In spite of its technology-driven economy, Japan is still very much a cash-based society. Though credit cards are increasingly popular, foreigners should not expect to have much luck with them outside of major cities.
Japanese ATM service is provided through a combination of traditional ATM machines and CDs (cash dispensers) that only process withdrawals. ATMS and CDs are common in major cities, but do not usually accept foreign debit and credit cards unless they are operated by an international bank such as Citigroup. Outside of the cities, ATMs become less common and it is practically impossible to use them with a foreign card. The best way to ensure you have access to cash is by setting up a post office savings account.
Postal ATM operating hours then decrease proportionally to the size of the post office, from major post offices (typically 7:00 to 23:00, shorter hours on weekends) to medium sized offices (typically 8:00 to 20:00, shorter hours on weekends, possibly closed on Sundays) to minor offices (typically 9:00 and 16:00, closed on weekends).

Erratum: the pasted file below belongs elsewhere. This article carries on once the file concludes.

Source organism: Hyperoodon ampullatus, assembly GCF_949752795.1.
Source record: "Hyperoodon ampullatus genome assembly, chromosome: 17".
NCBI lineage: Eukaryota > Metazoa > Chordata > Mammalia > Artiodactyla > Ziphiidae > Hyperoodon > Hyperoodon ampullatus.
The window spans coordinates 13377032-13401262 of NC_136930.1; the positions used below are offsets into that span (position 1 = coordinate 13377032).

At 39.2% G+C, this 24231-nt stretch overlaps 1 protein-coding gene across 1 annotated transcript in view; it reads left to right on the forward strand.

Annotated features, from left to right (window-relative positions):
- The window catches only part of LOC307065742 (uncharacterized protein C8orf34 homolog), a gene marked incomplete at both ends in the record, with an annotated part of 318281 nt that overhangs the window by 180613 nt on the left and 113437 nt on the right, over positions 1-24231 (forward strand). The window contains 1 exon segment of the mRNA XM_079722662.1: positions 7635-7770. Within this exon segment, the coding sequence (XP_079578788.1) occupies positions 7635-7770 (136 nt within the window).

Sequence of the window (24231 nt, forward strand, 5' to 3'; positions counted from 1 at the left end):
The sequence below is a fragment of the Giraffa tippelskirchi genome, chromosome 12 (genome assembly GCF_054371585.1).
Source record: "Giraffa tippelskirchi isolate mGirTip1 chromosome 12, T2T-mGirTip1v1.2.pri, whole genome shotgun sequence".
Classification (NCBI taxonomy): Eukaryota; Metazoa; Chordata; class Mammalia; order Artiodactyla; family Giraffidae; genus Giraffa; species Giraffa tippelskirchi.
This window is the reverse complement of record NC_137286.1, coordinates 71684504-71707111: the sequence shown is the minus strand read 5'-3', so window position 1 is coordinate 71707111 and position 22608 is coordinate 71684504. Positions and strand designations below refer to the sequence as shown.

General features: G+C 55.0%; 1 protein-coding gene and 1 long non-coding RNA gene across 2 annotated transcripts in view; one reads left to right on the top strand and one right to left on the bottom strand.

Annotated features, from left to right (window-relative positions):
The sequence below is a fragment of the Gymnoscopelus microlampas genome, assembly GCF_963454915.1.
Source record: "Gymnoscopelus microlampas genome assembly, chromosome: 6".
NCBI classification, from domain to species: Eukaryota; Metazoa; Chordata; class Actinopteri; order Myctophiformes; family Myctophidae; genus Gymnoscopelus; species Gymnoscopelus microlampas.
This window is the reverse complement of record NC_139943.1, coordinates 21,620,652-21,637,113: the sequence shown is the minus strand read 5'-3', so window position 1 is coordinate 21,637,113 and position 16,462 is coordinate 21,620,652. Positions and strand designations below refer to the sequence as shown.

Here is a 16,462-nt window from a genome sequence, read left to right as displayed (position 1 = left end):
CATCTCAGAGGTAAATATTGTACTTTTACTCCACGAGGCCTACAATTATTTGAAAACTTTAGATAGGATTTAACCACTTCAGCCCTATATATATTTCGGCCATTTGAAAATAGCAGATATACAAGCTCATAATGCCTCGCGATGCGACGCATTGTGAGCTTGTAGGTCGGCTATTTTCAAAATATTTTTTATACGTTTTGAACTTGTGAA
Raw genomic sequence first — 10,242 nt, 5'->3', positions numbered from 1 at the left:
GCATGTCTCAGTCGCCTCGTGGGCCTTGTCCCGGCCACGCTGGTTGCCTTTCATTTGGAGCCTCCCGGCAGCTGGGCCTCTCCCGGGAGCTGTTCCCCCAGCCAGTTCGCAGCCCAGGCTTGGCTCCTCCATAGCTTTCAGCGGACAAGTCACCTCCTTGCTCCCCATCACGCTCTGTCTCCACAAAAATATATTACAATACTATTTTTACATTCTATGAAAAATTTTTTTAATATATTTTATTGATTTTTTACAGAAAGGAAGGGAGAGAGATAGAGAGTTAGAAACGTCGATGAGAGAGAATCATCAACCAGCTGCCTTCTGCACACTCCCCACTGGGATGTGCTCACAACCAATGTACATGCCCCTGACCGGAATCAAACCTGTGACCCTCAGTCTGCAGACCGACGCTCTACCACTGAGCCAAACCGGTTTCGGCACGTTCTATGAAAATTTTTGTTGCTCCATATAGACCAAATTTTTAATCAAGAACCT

Many Japanese ATMs are not open for 24 hours, either. They are actually turned off at night (usually 19:00 during the week, 17:00 on Saturdays). While this might seem strange to foreigners, it is not considered unusual in Japan: cigarette machines are also turned off at night.
7-Eleven convenience stores, however, do provide ATMs with 24-hour service. They also accept international credit and debit cards.
Attention! you can withdraw cash 24/24h with the some machine which is located in convenience stores, or stations, but you will be charged about 2$ for each operations if you do while bank closing time includes week-ends.
Please check your bank regulations.
Banking in Japan : At postal giant, friendly service and low fees (NY times travel)